Nursing associates being introduced across the NHS - who critics argue could be used as a cheap alternative to nurses - will be able to administer controlled medicines and carry out invasive procedures, documents suggest.
The Government has announced plans to create 2,000 nursing associate roles across England, with the first 1,000 due to start training at 11 test sites from December.
Health Education England (HEE), which is overseeing training, has said there has been "huge interest" in the role from hospitals and other parts of the NHS.
But Unison has warned the new roles should not be used "as a cheap way to replace registered nurses", and global safe staffing expert Linda Aiken, based in the US, has described the plan as "crazy".
Nursing associates are intended to bridge the gap between healthcare support workers and qualified nurses. Officials have said they will work "under the direction" of a fully qualified registered nurse.
The roles are also being billed as an opportunity for healthcare assistants to progress into nursing roles.
New HEE documents seen by the Health Service Journal (HSJ) show that nursing associates will be allowed to carry out invasive procedures on patients without the direct supervision of a qualified nurse.
They would also be allowed to calculate and administer controlled drugs.
The HEE documents say that by the end of two years of training, the " trainee nursing associate will be able to deliver planned nursing interventions... in a range of health and/or care settings under the direction of a registered nurse without direct supervision, delivering care at times independently in line with an agreed/defined plan of care".
It says they will be able to assess, plan, deliver and evaluate care, as well as recognise deteriorating patients.
Nursing associates will "correctly and safely undertake medicine calculations; administer medicines safely and in a timely manner, including controlled drugs". This will only happen where deemed appropriate and set out in organisational medicine management policies.
Associates will also be expected to be able to "correctly and safely receive, store and dispose of medications", the HSJ reported.
Anne Marie Rafferty, professor of nursing policy at King's College London, told the HSJ she was concerned about the proposals. She said: "It does not appear to be well thought through and is a recipe for confusion within the nursing profession, the public and other professions such as doctors about who is doing what in clinical practice."
In February, a s tudy led by King's College London and the University of Southampton found that hospitals with a higher number of healthcare support workers compared with nurses may have have higher patient death rates. Registered nurses looking after small groups of patients were linked to lower death rates.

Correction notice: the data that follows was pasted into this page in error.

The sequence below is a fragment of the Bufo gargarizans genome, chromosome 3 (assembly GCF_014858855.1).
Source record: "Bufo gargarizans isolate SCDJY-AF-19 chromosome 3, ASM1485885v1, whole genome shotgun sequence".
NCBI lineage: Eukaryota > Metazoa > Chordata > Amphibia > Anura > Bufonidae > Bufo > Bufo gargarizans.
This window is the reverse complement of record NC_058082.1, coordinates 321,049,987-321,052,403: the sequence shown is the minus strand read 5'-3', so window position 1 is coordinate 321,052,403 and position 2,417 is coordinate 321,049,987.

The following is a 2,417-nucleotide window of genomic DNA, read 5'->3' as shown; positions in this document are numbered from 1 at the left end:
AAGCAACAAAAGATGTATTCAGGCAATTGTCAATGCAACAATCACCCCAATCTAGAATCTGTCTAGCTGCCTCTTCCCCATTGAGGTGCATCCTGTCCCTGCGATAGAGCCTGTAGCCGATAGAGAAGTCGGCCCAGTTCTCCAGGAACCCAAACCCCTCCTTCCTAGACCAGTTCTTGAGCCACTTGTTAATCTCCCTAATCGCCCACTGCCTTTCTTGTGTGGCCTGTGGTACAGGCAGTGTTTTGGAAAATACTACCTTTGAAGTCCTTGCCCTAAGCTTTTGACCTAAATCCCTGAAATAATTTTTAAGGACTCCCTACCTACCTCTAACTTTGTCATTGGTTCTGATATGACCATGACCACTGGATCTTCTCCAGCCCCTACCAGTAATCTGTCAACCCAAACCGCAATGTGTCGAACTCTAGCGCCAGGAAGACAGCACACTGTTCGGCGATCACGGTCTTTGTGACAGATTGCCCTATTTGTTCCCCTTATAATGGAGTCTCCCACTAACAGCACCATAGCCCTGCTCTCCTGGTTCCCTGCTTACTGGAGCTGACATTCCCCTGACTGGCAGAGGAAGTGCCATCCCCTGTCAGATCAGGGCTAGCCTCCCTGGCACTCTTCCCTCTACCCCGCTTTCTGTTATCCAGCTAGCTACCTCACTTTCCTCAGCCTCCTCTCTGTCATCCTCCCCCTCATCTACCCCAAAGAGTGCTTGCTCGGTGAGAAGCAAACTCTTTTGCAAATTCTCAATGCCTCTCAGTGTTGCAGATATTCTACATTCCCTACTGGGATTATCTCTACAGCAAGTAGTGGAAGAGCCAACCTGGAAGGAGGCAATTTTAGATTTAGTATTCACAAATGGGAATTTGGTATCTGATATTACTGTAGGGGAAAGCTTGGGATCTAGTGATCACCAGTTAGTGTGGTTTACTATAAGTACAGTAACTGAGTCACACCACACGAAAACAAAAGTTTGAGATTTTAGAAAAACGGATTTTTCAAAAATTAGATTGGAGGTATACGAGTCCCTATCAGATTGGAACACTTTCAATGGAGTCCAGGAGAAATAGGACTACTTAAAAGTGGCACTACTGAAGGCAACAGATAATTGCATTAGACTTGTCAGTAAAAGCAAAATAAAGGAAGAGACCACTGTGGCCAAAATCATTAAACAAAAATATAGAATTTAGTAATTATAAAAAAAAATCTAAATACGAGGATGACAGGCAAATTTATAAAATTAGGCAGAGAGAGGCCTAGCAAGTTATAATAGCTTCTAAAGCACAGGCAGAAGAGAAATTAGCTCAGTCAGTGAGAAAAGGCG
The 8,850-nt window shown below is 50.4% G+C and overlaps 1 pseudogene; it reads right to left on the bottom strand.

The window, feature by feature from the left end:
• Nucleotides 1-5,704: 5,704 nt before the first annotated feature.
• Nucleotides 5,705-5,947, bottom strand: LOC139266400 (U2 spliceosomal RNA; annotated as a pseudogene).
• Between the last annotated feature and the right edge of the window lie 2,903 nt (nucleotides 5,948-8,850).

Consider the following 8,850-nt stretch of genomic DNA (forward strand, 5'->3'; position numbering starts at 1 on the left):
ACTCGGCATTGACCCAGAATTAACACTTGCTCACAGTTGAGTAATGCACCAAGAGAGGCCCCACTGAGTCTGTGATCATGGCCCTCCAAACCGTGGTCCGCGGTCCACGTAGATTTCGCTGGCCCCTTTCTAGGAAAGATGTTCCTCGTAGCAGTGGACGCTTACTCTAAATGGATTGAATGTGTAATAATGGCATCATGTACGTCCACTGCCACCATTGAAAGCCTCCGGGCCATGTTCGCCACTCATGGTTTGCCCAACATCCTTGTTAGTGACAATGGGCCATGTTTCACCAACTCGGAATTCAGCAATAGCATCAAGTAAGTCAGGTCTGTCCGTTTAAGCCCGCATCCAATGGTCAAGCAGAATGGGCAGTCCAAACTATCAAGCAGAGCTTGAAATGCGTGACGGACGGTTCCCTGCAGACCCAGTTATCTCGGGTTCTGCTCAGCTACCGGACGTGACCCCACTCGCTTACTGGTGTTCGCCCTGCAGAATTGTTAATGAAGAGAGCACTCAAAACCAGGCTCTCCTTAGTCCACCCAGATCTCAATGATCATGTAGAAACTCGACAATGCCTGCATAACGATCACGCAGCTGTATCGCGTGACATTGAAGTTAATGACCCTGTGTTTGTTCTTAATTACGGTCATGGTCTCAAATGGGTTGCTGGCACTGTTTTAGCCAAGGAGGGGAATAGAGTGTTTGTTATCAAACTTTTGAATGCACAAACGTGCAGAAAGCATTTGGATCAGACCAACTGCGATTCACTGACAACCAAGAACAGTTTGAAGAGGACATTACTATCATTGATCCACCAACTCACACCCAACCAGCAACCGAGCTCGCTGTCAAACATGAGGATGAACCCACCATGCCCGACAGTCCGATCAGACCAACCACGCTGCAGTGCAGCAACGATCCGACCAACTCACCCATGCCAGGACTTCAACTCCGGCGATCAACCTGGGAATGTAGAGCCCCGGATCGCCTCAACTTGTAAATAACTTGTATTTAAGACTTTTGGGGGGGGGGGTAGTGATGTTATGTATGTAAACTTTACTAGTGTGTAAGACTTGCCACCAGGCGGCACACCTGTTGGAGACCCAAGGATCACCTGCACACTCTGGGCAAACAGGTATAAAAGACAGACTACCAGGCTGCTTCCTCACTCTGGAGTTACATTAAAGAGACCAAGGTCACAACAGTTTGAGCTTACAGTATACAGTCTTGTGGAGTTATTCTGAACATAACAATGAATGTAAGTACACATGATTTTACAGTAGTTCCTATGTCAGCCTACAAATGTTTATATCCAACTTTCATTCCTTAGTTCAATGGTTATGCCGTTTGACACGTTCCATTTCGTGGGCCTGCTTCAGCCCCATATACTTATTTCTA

Professor Peter Griffiths, from the University of Southampton, said his findings showed that a "policy of replacing registered nurses with support staff may threaten patient safety".
Researcher Jane Ball said: " Patients should not be asked to pay the price of receiving care from a less skilled and less educated member of staff, just to make up for the failure of the system to ensure enough registered nurses."
A BBC investigation last year found that some healthcare assistants were working without supervision, with some saying they had been left alone on wards with up to 40 patients, with junior staff asked to take blood samples and insert IV drips.
Lisa Bayliss-Pratt, director of nursing at HEE, told the HSJ that its document had been created as a guide for those institutions that will educate nursing associates "to ensure they provide what the NHS needs within their offer".
She added: "We have developed this framework as a result of wide consultation across the health and education systems, listening and responding to their needs to ensure this role plays a key part in a multidisciplinary team that focuses on quality of care.
"HEE's response to the consultation makes clear that this new role will support registered nurses and employers are expecting to deploy them as such."
Unison head of health Christina McAnea said: "These roles should not be treated as a cheaper alternative to registered nurses, for which there is still a desperate shortage.
"Unison will be closely monitoring the sites for the pilot schemes and supporting the trainees to make sure they are treated fairly."
Janet Davies, chief executive of the Royal College of Nursing (RCN), said: "The nursing associate role must not be a substitute for registered nurses, who are required to make clinical judgments using a high level of experience and knowledge to assess complex situations.
"Nurses are responsible for the wellbeing of their patients and this includes delegating some tasks to other members of staff.
"Part of their professional accountability involves making a judgment over when it is safe to delegate responsibilities to colleagues. To continue to do this properly they will need much more clarity over the roles and responsibilities of nursing associates.
"Safe administration of medicines is a key patient safety issue. Drug administration is not a mechanistic task - it requires professional judgment, and if ongoing assessment of a patient is required, it should be the responsibility of a registered nurse."
She said using unregistered staff to carry out nursing duties risks "reducing patient confidence in the health service".